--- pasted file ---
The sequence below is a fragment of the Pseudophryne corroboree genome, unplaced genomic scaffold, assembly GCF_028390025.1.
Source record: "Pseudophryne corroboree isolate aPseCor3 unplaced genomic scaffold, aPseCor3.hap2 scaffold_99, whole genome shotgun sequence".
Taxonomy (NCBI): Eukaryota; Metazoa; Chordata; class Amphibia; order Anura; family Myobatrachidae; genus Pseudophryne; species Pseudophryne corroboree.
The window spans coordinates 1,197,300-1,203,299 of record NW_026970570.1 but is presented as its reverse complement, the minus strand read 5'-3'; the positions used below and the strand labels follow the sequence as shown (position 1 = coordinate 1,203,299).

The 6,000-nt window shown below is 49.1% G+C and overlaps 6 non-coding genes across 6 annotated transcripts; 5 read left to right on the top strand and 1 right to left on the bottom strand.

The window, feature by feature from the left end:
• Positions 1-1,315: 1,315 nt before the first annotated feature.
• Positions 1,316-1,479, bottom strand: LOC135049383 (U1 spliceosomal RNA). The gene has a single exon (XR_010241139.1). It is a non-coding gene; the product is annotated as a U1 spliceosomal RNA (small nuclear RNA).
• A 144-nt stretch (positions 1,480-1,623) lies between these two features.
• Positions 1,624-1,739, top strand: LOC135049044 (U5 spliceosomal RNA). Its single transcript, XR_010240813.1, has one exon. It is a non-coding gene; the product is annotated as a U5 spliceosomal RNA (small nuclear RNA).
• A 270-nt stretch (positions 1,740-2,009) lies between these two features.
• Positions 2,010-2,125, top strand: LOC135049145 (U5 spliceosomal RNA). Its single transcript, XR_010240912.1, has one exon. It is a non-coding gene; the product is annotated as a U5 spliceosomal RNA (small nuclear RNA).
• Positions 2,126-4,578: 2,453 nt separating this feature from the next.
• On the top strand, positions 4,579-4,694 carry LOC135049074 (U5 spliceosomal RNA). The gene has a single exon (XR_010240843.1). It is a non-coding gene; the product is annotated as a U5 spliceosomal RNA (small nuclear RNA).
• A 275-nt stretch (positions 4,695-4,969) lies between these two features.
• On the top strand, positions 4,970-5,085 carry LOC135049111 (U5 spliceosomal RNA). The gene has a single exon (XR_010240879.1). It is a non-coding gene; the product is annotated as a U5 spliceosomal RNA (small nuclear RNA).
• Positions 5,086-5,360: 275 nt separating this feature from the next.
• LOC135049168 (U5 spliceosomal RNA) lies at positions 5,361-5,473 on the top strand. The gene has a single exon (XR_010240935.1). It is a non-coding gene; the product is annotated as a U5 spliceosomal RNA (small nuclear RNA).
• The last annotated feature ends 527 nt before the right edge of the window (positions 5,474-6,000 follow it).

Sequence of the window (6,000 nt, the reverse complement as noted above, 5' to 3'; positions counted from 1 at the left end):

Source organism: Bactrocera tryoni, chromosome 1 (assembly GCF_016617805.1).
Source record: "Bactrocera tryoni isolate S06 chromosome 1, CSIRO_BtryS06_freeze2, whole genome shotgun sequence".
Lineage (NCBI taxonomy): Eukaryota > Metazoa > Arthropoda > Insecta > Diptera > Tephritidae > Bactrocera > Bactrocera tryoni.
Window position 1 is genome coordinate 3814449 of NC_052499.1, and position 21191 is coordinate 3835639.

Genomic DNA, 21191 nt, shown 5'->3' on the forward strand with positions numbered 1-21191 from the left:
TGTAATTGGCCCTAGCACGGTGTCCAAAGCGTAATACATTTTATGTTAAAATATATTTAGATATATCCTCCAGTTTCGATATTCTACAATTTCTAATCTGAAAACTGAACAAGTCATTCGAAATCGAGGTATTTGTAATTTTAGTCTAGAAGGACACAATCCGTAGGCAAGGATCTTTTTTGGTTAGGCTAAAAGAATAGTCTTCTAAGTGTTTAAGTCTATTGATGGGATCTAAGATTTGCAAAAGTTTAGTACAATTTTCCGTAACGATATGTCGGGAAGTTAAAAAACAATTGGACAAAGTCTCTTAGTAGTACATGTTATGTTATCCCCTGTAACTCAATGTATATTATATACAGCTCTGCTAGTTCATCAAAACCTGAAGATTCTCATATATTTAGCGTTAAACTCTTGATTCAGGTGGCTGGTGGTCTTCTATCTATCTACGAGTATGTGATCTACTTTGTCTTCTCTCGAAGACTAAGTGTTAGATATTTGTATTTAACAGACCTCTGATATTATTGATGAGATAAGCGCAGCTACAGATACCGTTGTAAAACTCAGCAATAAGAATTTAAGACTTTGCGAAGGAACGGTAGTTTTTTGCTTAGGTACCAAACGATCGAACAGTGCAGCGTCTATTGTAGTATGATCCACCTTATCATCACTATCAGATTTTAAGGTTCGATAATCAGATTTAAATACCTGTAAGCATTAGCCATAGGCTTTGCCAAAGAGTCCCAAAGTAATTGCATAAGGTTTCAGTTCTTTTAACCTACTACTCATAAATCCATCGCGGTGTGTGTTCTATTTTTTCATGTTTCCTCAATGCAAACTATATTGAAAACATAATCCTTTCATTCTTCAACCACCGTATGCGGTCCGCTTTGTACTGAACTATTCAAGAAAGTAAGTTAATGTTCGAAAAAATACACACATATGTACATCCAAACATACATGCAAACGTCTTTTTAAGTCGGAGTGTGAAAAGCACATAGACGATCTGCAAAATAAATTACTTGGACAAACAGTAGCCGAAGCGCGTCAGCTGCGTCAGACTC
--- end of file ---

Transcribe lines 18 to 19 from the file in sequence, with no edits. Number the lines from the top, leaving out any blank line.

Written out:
• LOC135049168 (U5 spliceosomal RNA) lies at positions 5,361-5,473 on the top strand. The gene has a single exon (XR_010240935.1). It is a non-coding gene; the product is annotated as a U5 spliceosomal RNA (small nuclear RNA).
• The last annotated feature ends 527 nt before the right edge of the window (positions 5,474-6,000 follow it).